Motorcycle Suspension Settings

Like if this guide is helpful

After over 30 years in the motorcycle industry and manufacturing, supporting and guiding race teams out to win and individuals who just want to have the enjoyment of the occasional track day, I would like to share my guide to suspension settings that will help anyone embarking on their first track day or even an experienced rider that wants the ultimate set-up for their machine.
Rear Pre-Load

  • Sag is the amount of suspension travel your bike takes up just supporting its own weight.  It should be around 10-15mm for racing.  Increase the pre-load and the bike will sag less.
  • More pre-load wil raise the ride height, which will make your bike steer quicker and change direction faster, but too much will make it unstable

Front Pre-Load

  • Increasing: More pre-load stops the forks diving under braking but be careful as too much makes the front likely to lock up under heavy pressure. It also pushes more weight onto the rear of the bike, which gives better traction and allows you to get on the throttle harder in a corner. Overdo it and the bike will not turn as well or as quickly as there's less weight on the front tyre
  • Decreasing: This gives more sag at the front end and puts more weight over the front tyre. You will achieve more feel from the front when turning into corners, especially under braking. Go too far and the forks will dive too much under braking. You might even find yourself doing an accidental stop!

Front Rebound Damping

  • Increasing:Turn up the damping will firm the bike up for a track day, but you need to steady rise from the forks otherwise the front end could wash out. Too much front rebound will cause the front tyre to hug the road and not let the forks react to bumps. Overdoing it will also cause the bike to be slowly turning, as it can't recover from bumps quickly enough.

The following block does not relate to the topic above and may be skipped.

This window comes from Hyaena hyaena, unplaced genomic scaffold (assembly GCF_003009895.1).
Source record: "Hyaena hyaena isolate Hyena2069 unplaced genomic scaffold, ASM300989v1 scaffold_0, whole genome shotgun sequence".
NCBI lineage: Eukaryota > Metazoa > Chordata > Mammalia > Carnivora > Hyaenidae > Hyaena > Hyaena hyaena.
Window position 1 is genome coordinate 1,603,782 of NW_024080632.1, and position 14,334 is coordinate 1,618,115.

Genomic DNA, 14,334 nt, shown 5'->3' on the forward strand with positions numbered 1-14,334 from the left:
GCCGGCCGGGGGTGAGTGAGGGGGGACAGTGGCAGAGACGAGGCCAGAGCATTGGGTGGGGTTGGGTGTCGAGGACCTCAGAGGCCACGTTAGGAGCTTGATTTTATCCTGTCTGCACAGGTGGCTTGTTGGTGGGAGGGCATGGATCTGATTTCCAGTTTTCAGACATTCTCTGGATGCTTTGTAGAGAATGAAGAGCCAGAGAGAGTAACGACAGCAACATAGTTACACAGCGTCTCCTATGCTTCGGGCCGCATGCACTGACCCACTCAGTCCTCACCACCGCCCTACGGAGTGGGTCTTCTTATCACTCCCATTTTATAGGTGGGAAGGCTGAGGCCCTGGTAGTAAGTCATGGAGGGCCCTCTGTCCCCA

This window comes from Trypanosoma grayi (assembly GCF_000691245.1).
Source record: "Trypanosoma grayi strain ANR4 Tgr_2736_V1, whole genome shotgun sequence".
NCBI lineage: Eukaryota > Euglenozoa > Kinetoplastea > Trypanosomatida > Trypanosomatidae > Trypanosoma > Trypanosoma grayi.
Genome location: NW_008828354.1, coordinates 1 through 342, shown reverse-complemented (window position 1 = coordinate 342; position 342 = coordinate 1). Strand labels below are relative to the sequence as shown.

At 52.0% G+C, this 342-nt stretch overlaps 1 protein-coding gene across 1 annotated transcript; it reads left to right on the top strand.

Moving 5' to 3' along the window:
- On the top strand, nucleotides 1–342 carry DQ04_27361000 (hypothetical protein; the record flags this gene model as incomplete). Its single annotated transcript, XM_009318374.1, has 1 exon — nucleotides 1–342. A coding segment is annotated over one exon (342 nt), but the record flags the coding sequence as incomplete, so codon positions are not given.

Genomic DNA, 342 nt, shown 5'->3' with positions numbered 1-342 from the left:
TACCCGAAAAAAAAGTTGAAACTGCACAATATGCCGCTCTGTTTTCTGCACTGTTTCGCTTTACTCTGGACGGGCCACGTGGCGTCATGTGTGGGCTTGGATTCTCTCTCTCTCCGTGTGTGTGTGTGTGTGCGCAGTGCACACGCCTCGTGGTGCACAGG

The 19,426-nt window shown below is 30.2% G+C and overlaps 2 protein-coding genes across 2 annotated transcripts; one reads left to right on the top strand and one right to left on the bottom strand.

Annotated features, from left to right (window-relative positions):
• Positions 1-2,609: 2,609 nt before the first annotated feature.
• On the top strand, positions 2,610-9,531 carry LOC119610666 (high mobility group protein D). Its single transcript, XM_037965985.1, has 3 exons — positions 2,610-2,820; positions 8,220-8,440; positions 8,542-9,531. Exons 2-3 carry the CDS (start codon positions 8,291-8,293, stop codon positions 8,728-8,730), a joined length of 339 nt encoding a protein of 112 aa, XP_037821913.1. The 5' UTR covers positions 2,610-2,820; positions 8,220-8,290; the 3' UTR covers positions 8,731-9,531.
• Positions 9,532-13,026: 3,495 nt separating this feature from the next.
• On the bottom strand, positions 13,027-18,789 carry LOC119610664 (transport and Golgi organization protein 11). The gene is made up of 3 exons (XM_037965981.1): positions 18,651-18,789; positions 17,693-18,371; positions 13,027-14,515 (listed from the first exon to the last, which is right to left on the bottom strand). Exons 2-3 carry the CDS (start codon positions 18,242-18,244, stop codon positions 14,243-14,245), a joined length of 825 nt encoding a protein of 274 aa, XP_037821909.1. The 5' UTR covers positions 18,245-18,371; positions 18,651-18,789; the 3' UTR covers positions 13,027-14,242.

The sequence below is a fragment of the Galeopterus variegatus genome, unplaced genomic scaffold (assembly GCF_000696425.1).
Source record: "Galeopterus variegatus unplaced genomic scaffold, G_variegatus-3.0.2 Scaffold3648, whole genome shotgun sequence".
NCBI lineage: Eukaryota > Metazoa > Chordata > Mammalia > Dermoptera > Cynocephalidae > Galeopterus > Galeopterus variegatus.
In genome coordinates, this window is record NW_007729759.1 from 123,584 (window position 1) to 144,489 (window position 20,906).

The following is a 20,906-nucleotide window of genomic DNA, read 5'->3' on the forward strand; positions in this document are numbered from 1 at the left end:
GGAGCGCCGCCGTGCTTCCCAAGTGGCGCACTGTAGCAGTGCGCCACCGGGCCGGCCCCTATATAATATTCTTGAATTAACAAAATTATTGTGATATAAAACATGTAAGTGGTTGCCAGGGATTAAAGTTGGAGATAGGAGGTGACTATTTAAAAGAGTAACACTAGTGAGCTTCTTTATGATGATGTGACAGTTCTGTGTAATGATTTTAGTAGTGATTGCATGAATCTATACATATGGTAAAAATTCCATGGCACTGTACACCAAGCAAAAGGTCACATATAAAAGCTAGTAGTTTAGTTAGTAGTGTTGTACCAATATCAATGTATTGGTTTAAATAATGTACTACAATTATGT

• Decreasing: Back it off too much and the forks will spring back too fast, unloading the front tyre too quickly under braking.  Too little rebound damping will cause the bike to jump around at the front and may lead to 'tankslappers'.  it can also cause the bike to run wide in corners and make it harder to hold a constant line through bends.

Rear Rebound Damping

  • Increasing: Turn it up a little and the bike will be better suited to track days, but too much will cause it to run wide. Too much rear rebound will overload and chew up the rear tyre when riding hard.  It will also make the bike unstable, with the back end kicking up over bumps.
  • Decreasing: Backing off the rear rebound damping too far will cause the back of the bike to bounce around.  It will also mean the rear tyre isn't being worked hard enough, so it will take longer to reach the optimum temperature for maximum grip. Lower the rebound damping too much and the bike will push the front end wide under power.

Front Compression Damping

  • Increasing: Wind it up a bit and your bike will dive less under braking and work much better on smooth roads and track days with much more feel from the front tyre.  Too much compression will firm up the ride and turn a bike from a smooth ride into a 'boneshaker'.  Overdo it completely and forks won't compress quickly enough, causing instability especially over bumpy roads.
  • Decreasing: Back the compression damping off and the bike will cope with bumps better and use more of its travel to make things smoother.  Turn it off too much and the front tyre will load up under braking and the forks will move too freely.  The forks may also skip over bumps rather than soaking them up.

Rear Compression Damping

  • Increasing: This controls the rate at which the shock is squeezed - wind it up too much and you'll be bouncing out of the seat over bumps.  Too much rear compression will put the tyre under too much stress as you put the power down. Get it spot-on and the bike will track straight and hold a tighter line.
  • Decreasing: Back the rear compression off too much and the rear of the bike will squat down, causing under steer.  It will also cause the front tyre to go light.  The result is that you will run wide in corners.  Wind it off too much and the bike will bottom-out over bumpy roads and wallow around under pressure.


Have something to share, create your own guide... Write a guide
Explore more guides